Figure 1
figure 1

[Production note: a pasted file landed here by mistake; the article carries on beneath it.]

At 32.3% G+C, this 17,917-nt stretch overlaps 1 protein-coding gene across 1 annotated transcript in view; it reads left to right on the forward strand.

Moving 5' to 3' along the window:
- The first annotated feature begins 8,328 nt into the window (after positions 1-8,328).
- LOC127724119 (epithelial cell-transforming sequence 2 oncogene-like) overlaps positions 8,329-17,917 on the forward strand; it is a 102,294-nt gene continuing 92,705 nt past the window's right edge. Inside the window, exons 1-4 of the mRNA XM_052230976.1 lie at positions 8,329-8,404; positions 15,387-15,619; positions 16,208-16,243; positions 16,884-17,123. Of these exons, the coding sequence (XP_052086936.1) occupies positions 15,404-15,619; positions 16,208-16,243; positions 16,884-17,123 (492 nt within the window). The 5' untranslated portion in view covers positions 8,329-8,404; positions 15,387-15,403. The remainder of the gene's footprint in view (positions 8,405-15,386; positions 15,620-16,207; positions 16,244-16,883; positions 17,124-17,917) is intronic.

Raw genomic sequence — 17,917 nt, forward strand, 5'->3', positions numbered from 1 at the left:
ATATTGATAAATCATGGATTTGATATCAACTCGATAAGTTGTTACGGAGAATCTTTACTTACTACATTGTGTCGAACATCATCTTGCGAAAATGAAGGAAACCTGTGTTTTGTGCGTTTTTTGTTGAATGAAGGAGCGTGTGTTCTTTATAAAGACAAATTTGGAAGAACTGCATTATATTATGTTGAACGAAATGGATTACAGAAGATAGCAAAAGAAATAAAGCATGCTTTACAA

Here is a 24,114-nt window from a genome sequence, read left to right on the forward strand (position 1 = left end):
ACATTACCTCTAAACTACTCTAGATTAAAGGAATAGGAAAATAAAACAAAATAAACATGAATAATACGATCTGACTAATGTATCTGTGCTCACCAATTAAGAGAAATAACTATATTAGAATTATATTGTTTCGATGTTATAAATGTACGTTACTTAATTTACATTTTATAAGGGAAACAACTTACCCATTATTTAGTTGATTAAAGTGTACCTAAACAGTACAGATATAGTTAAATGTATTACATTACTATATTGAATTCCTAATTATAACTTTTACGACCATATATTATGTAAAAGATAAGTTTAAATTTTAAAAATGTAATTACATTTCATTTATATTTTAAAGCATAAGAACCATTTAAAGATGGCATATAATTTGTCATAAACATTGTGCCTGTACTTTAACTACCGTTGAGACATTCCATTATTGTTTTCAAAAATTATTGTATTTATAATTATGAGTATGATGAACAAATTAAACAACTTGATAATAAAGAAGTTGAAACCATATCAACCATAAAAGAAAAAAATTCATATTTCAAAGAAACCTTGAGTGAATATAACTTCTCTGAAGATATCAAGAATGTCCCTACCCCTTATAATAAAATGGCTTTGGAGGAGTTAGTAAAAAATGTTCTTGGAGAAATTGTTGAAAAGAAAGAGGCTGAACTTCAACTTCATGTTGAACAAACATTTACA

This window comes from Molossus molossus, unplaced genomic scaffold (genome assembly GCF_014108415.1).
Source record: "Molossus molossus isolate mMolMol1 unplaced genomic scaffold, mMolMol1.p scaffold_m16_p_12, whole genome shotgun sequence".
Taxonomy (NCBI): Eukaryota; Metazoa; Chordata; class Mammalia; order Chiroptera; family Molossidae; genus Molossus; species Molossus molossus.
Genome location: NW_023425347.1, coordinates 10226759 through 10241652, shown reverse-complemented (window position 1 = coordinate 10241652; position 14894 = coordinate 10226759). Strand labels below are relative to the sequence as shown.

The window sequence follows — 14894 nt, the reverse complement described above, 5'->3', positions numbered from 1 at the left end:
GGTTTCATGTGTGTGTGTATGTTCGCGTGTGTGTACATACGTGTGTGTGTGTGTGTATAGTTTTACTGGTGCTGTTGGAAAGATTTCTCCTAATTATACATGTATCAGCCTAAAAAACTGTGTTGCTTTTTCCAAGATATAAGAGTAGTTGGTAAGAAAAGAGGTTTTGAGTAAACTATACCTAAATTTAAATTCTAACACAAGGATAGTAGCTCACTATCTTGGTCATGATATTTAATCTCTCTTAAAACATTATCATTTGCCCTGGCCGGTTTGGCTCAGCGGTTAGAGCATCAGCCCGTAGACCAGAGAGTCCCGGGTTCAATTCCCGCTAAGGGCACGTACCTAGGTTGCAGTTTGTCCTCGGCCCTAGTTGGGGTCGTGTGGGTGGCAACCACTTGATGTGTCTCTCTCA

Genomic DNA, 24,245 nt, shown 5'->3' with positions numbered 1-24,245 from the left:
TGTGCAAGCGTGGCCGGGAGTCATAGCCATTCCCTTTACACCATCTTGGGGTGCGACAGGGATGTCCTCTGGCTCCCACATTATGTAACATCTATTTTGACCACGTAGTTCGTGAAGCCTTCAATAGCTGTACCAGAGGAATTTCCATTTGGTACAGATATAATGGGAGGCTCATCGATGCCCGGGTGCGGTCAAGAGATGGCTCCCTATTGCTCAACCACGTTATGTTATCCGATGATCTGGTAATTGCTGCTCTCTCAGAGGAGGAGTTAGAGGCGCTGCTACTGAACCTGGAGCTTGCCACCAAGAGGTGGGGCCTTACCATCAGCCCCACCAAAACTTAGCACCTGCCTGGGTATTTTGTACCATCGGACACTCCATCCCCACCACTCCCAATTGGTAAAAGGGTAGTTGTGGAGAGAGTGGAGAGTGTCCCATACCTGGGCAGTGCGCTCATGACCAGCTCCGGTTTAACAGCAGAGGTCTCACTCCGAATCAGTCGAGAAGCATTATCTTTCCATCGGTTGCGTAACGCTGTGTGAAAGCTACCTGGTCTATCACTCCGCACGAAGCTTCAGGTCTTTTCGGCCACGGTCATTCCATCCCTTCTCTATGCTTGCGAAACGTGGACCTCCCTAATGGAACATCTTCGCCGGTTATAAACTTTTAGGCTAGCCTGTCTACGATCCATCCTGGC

Migration of European eels from the Azores to the Sargasso Sea spawning area. (A) European eel fitted with a pop-up satellite tag; (B) historic data, showing the location of the proposed spawning area1 in relation to previous pop-up satellite tag positions (crosses) from eels released from three different locations in Europe20. Shading shows kriged minimum leptocephalus size data from ICES in a 1° grid; (C) pop-up data from European eels tagged at two Azores locations (circles) in November of 2018 (gold) or 2019 (yellow). Symbols within the crosses show if the tags detached from the eels prematurely, either due to exceeding the depth failsafe of 1400 m (downward triangle), or for other (unknown) reasons (circle). Predations are not shown. The average bearing of eels released in 2019 is shown as a yellow line, with intervals along the line marking the distance travelled at the average speed shown by eels at liberty for 120 day or less, at liberty for between 120 and 240 day, and at liberty for > 240 day. The yellow star shows the extrapolated position along the average bearing for a migratory period ending at the second peak spawning event after release (i.e. 14th February20,22, 466 day after release). White circles (at 1° grid) show where the smallest larval eels have been recorded in larval surveys conducted over the last century (large circles = larvae < 8 mm, small circles = larvae 8 mm to 12 mm), while the white dotted line shows the boundary extent of the spawning area in recent times, as presented in Miller et al.6. The hatched area shows the area defined as the Sargasso Sea Area of Collaboration23. The bathymetry used in the (B) and (C) is the GEBCO grid (GEBCO Compilation Group, 2020)24, and both figures were drawn in ESRI ArcMap 10.5, available to download at the ESRI website (